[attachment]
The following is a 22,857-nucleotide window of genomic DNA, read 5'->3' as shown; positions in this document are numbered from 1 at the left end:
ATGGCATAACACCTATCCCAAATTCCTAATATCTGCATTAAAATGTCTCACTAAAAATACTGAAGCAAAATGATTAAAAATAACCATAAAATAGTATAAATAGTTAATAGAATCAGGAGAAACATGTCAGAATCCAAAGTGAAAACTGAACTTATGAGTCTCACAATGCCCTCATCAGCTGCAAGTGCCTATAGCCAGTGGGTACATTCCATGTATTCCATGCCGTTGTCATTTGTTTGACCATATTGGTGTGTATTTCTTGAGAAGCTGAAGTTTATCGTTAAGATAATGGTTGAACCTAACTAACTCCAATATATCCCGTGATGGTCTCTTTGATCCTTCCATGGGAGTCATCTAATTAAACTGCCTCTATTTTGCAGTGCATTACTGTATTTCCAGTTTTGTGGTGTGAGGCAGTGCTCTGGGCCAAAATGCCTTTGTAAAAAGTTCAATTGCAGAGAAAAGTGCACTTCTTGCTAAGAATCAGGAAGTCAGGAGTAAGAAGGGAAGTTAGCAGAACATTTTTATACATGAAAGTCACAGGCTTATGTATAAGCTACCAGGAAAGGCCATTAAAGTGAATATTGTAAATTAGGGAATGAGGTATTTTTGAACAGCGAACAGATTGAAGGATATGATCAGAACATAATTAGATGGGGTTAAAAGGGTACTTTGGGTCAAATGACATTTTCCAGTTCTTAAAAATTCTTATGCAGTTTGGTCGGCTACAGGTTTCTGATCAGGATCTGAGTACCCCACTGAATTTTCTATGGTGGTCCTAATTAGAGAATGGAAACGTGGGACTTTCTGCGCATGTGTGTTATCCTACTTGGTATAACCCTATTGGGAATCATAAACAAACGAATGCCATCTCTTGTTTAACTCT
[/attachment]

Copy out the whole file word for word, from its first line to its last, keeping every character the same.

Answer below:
The following is a 22,857-nucleotide window of genomic DNA, read 5'->3' as shown; positions in this document are numbered from 1 at the left end:
ATGGCATAACACCTATCCCAAATTCCTAATATCTGCATTAAAATGTCTCACTAAAAATACTGAAGCAAAATGATTAAAAATAACCATAAAATAGTATAAATAGTTAATAGAATCAGGAGAAACATGTCAGAATCCAAAGTGAAAACTGAACTTATGAGTCTCACAATGCCCTCATCAGCTGCAAGTGCCTATAGCCAGTGGGTACATTCCATGTATTCCATGCCGTTGTCATTTGTTTGACCATATTGGTGTGTATTTCTTGAGAAGCTGAAGTTTATCGTTAAGATAATGGTTGAACCTAACTAACTCCAATATATCCCGTGATGGTCTCTTTGATCCTTCCATGGGAGTCATCTAATTAAACTGCCTCTATTTTGCAGTGCATTACTGTATTTCCAGTTTTGTGGTGTGAGGCAGTGCTCTGGGCCAAAATGCCTTTGTAAAAAGTTCAATTGCAGAGAAAAGTGCACTTCTTGCTAAGAATCAGGAAGTCAGGAGTAAGAAGGGAAGTTAGCAGAACATTTTTATACATGAAAGTCACAGGCTTATGTATAAGCTACCAGGAAAGGCCATTAAAGTGAATATTGTAAATTAGGGAATGAGGTATTTTTGAACAGCGAACAGATTGAAGGATATGATCAGAACATAATTAGATGGGGTTAAAAGGGTACTTTGGGTCAAATGACATTTTCCAGTTCTTAAAAATTCTTATGCAGTTTGGTCGGCTACAGGTTTCTGATCAGGATCTGAGTACCCCACTGAATTTTCTATGGTGGTCCTAATTAGAGAATGGAAACGTGGGACTTTCTGCGCATGTGTGTTATCCTACTTGGTATAACCCTATTGGGAATCATAAACAAACGAATGCCATCTCTTGTTTAACTCT